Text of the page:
Corn is a gluten-free alternative to wheat that's not pricey. Some cornbread recipes use wheat as well; others use only corn. This one uses sorghum flour: its natural sweetness goes well with corn.
If you are a Southerner (and perhaps even if not), there's nothing like hot cornbread from the skillet with some fresh white peas, or a bowl of split pea soup. The smewhat sweet taste of sorghum flour works especially well with cornmeal, but the bulk of the recipe is cornmeal, of course.
I decided to try making an egg-free, dairy-free bread as well, and so instead of traditional buttermilk, used coconut milk, gluten-free beer, and a bit of cider vinegar. Coconut milk is sweet and delicious in cornbread, but you can use ordinary buttermilk. Whatever you use, this recipe calls for a a bit more than a pint of liquid. If you use an egg however (instead of the xanthum gum I use), use just a pint of liquid, as the egg provides some liquid too.
The special ingredients (sorghum flour, flax seed, xanthum gum, and soy yogurt) can be found in most health food stores. The remaining ingredients can be found on most grocery shelves, but if you can't find gluten-free beer there, try a health food store.
Corn: Health Benefits
Corn is inexpensive, and of course gluten-free. Alas, it has a high glycemic index when compared to wheat. The glycemic load for the two grains may be about the same, however, because wheat has more carbohydrates according to David Mendosa's online information on diabetes. In addition corn fiber can help "smooth out" digestion of the sugars and thus make sugar uptake easier. The fiber in corn also supports the growth of "friendly bacteria" in the gut.
Corn is a relatively low protein food, while high in fiber and carbohydrates. Low protein may not sound good, but it's often recommended for kidney disease.
Tips for Lighter Cornbread
When I revised Lisa Fain's cornbread recipe (Homesick Texan, "Iron Pan, Perfect Cornbread," 2007) to make it wheat-free (and totally vegan), the results came out heavy and dense. I finally discovered that there was perhaps just a bit too much cornmeal in my loaf. But not enough can be a problem too: if the ratio of liquid to dry ingredients is too high, your bread will rise, but shortly after it rises, its middle with fall, and the result will end up dense and soggy.
Along with reducing slightly the total amount of cornmeal, I replaced a tiny bit of it with tapioca starch, which is very light, and is tastier than cornstarch. Another trick is to use finely ground cornmeal. Even cornmeal with the germ still in it comes finely ground. Finally, to make sure your cornbread rises properly, use only very fresh baking soda.
Corn Germ, Density, Flavor
Using cornmeal with germ may make the bread a bit denser, but it also improves flavor; this recipe calls for mostly cornmeal without germ but I have used mostly cornmeal with germ too (slightly over a cup), which makes really delicious cornbread, but not so light.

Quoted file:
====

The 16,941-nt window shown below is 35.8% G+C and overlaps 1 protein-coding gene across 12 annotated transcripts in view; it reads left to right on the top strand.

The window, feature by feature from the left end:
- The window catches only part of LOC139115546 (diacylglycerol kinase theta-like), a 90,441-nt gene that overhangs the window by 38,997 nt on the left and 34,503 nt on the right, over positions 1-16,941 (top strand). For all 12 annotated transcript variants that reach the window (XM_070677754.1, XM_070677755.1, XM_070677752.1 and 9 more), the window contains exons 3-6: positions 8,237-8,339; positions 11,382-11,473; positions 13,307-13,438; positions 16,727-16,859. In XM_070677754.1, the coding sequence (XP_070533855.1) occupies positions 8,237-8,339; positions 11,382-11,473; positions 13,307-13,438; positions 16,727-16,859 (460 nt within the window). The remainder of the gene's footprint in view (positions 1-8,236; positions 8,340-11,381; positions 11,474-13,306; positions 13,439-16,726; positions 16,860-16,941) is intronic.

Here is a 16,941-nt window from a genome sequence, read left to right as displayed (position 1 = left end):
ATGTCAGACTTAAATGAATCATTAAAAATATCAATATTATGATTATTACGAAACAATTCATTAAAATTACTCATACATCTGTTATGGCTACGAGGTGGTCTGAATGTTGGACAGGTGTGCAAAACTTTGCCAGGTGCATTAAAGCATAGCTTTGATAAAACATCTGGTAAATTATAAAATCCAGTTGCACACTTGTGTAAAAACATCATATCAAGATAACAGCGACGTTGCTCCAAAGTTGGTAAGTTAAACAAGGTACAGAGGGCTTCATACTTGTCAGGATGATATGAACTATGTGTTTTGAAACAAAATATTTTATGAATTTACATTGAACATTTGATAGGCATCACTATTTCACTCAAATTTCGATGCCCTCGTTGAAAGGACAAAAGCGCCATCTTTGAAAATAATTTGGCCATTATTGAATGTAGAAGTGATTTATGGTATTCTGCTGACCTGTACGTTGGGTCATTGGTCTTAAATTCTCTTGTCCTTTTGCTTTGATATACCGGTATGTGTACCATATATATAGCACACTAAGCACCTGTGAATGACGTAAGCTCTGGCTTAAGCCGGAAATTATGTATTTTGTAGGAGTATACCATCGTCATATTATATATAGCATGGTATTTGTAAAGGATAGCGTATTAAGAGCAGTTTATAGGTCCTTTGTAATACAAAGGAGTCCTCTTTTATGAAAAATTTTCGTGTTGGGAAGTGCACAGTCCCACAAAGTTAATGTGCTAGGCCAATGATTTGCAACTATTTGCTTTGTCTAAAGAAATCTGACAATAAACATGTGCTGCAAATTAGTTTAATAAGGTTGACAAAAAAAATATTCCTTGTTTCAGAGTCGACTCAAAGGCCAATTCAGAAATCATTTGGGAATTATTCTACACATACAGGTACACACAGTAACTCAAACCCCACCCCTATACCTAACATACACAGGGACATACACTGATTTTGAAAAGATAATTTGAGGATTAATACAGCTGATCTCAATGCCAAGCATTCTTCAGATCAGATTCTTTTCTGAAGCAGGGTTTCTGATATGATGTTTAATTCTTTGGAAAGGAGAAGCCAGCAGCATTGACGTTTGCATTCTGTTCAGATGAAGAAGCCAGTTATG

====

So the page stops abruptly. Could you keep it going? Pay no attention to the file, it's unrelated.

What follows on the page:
Cornbread without an egg is often crumbly, but eggs have too much cholesterol for me (if I eat them regularly). What holds this loaf together is xanthum gum. At just over $12.00 U.S. for eight ounces, it seems expensive, but this recipe uses only a quarter teaspoon, while "Homesick Texan" calls for a whole egg. Thus it seems likely that, ultimately, xanthum gum will come out cheaper than eggs. What's more, it keeps forever.
I love making bread with beer. The bread comes out great with a bit of gluten-free beer used along with other non-dairy liquids. I used New Grist's Sorghum Beer, but there is also Anheuser-Busch's Redbridge, and Bard's Gold, and several other varieties. As noted, if you prefer, or if you don't have access to all the non-dairy goodies (gluten-free beer, coconut water, and soy yogurt), buttermilk will work fine too, in which case you should use two cups of it and omit the soy yogurt.
The four peppers in this bread make an incredible splash of color as well as flavor. Jalapeno is the "hottest" of the four, but poblano is actually my favorite because of its warm but piquant flavor. This recipe calls for a whole poblano. It's pretty "peppery." If you are unsure about using so many peppers, try using only half of each kind of pepper, except for the sweet red Fresno chile, which adds color. It's supposedly as hot as the jalapeno, but I have not found it to be so. Remove any soft or brown spots from the peppers before mincing them.
I always eat corn or peppers with lime. So a bit is squeezed into the batter.
For this recipe, you'll need a 9" or 10" cast iron skillet with a lid. Although the "Homesick Texan" recipe requires an oven, I manged to cook my cornbread over a fire. You can still use an oven if you prefer.
The cooked cornbread should be golden brown on the outside, light and and not mushy inside. Serve it hot.
I have been playing off-and-on with the vegan version of this recipe and have not gotten it right; it seems the egg is essential; some recipes call for two. Someday I will try using a small mashed potato (about 1/4 cup mashed) instead beaten well to give the bread some air (if I do I'll have to reduce the tapioca or gluten-free flour by 1/4 cup). Also I've started omitting the flax seed, and have decreased slightly the sorghum flour and increased the gluten-free flour. Also the bread may keep better with a bit more salt. And I found many recipes using more oil, up to 1/4 or even 1/3 cup should be o.k., but about 2 tbsps for sauteeing the peppers.